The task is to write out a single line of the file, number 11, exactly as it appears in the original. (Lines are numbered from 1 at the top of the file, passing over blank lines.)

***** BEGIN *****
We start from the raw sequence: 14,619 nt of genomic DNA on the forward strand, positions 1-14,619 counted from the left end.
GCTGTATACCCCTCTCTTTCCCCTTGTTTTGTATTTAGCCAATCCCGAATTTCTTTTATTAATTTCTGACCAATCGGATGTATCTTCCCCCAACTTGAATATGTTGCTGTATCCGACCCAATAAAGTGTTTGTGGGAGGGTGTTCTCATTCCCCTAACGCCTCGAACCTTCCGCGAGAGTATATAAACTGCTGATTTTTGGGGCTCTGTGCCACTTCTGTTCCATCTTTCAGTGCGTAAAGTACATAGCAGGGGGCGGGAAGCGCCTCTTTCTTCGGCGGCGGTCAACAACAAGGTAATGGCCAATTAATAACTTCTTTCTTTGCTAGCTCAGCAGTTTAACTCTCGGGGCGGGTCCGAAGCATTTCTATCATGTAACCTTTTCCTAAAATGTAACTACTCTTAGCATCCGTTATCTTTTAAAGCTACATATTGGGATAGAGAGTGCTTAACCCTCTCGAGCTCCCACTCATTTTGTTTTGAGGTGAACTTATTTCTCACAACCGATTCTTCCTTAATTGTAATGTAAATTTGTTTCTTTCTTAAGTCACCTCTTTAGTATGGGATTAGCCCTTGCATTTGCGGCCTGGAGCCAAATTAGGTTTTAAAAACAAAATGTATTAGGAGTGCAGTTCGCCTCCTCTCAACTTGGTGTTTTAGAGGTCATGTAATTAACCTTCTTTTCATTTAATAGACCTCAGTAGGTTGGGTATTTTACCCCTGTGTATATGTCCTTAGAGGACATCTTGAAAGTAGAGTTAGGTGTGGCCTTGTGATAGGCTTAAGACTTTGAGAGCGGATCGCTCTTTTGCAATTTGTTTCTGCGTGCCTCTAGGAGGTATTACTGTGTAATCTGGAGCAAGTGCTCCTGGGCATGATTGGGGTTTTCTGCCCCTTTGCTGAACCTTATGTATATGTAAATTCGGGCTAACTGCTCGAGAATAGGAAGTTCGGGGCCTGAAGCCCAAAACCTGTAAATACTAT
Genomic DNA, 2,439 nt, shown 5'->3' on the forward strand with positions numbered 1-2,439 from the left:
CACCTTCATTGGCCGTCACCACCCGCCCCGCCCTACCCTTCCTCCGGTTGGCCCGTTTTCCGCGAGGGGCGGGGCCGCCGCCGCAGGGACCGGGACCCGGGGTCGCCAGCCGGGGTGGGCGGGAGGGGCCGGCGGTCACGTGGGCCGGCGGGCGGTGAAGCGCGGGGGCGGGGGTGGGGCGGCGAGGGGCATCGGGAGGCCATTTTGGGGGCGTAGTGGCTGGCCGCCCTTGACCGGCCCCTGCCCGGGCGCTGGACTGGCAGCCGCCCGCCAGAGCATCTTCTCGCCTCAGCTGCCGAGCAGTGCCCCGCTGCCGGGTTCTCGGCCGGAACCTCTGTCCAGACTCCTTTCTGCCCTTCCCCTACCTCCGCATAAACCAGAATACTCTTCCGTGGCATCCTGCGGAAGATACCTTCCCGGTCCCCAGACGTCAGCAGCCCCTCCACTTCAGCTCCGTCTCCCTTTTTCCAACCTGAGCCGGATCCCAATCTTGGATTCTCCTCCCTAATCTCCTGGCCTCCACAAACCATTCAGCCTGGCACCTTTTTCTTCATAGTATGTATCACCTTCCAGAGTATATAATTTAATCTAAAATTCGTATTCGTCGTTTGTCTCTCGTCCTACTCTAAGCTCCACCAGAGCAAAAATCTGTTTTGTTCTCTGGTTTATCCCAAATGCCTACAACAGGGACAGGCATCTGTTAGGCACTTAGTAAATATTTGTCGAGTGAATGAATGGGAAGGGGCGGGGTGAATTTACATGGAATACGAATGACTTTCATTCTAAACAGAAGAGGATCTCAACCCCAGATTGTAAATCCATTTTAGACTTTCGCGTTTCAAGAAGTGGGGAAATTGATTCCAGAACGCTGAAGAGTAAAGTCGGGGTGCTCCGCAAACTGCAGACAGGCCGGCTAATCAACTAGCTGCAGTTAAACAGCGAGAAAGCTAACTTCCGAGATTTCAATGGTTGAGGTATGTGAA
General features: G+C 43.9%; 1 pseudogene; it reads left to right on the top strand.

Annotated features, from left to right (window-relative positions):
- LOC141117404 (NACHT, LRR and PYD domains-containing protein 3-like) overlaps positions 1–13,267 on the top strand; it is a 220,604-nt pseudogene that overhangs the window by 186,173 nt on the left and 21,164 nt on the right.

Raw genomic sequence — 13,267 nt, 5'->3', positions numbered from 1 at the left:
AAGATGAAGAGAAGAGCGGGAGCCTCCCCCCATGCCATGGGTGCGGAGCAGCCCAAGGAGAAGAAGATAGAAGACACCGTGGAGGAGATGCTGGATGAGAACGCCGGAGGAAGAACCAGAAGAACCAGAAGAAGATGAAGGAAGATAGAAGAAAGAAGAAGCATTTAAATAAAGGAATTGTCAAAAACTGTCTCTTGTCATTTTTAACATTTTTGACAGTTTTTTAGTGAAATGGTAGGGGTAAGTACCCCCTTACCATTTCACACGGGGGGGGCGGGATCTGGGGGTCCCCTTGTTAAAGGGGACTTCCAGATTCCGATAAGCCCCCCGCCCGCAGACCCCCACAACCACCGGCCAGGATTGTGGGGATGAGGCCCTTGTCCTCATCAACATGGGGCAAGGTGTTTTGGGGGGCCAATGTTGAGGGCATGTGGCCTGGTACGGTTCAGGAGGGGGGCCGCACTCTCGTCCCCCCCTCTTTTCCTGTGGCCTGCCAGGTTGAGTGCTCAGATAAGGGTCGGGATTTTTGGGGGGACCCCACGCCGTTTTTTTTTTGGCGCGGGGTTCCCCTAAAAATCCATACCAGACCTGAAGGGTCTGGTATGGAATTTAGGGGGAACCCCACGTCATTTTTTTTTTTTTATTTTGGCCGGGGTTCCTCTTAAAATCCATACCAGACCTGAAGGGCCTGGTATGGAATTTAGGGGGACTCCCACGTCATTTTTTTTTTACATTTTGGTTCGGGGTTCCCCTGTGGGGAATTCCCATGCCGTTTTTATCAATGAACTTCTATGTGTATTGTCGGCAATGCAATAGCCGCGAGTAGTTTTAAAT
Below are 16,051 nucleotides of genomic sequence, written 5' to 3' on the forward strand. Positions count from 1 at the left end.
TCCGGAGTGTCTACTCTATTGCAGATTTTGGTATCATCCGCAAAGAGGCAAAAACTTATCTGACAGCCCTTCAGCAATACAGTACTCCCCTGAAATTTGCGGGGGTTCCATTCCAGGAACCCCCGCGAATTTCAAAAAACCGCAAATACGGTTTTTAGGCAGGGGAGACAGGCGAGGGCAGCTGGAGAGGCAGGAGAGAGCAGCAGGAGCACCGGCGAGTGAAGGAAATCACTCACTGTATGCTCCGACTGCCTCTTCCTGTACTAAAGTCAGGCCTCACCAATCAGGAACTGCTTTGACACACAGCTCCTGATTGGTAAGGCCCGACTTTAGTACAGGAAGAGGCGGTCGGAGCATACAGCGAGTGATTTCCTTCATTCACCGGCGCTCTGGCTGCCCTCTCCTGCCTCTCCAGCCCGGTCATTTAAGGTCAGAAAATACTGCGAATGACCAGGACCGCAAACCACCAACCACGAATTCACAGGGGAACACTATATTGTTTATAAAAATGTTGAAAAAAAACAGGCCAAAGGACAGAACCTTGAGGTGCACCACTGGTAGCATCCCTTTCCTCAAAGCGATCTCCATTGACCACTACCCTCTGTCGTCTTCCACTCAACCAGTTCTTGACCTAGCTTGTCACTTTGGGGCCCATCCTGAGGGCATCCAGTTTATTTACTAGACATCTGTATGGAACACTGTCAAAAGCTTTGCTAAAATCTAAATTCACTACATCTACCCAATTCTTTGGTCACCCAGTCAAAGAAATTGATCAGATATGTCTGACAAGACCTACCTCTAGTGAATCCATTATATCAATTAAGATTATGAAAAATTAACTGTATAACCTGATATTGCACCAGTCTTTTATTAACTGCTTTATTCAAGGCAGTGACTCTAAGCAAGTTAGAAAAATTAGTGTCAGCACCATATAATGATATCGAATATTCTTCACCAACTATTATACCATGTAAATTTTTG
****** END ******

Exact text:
TCCGGAGTGTCTACTCTATTGCAGATTTTGGTATCATCCGCAAAGAGGCAAAAACTTATCTGACAGCCCTTCAGCAATACAGTACTCCCCTGAAATTTGCGGGGGTTCCATTCCAGGAACCCCCGCGAATTTCAAAAAACCGCAAATACGGTTTTTAGGCAGGGGAGACAGGCGAGGGCAGCTGGAGAGGCAGGAGAGAGCAGCAGGAGCACCGGCGAGTGAAGGAAATCACTCACTGTATGCTCCGACTGCCTCTTCCTGTACTAAAGTCAGGCCTCACCAATCAGGAACTGCTTTGACACACAGCTCCTGATTGGTAAGGCCCGACTTTAGTACAGGAAGAGGCGGTCGGAGCATACAGCGAGTGATTTCCTTCATTCACCGGCGCTCTGGCTGCCCTCTCCTGCCTCTCCAGCCCGGTCATTTAAGGTCAGAAAATACTGCGAATGACCAGGACCGCAAACCACCAACCACGAATTCACAGGGGAACACTATATTGTTTATAAAAATGTTGAAAAAAAACAGGCCAAAGGACAGAACCTTGAGGTGCACCACTGGTAGCATCCCTTTCCTCAAAGCGATCTCCATTGACCACTACCCTCTGTCGTCTTCCACTCAACCAGTTCTTGACCTAGCTTGTCACTTTGGGGCCCATCCTGAGGGCATCCAGTTTATTTACTAGACATCTGTATGGAACACTGTCAAAAGCTTTGCTAAAATCTAAATTCACTACATCTACCCAATTCTTTGGTCACCCAGTCAAAGAAATTGATCAGATATGTCTGACAAGACCTACCTCTAGTGAATCCATTATATCAATTAAGATTATGAAAAATTAACTGTATAACCTGATATTGCACCAGTCTTTTATTAACTGCTTTATTCAAGGCAGTGACTCTAAGCAAGTTAGAAAAATTAGTGTCAGCACCATATAATGATATCGAATATTCTTCACCAACTATTATACCATGTAAATTTTTG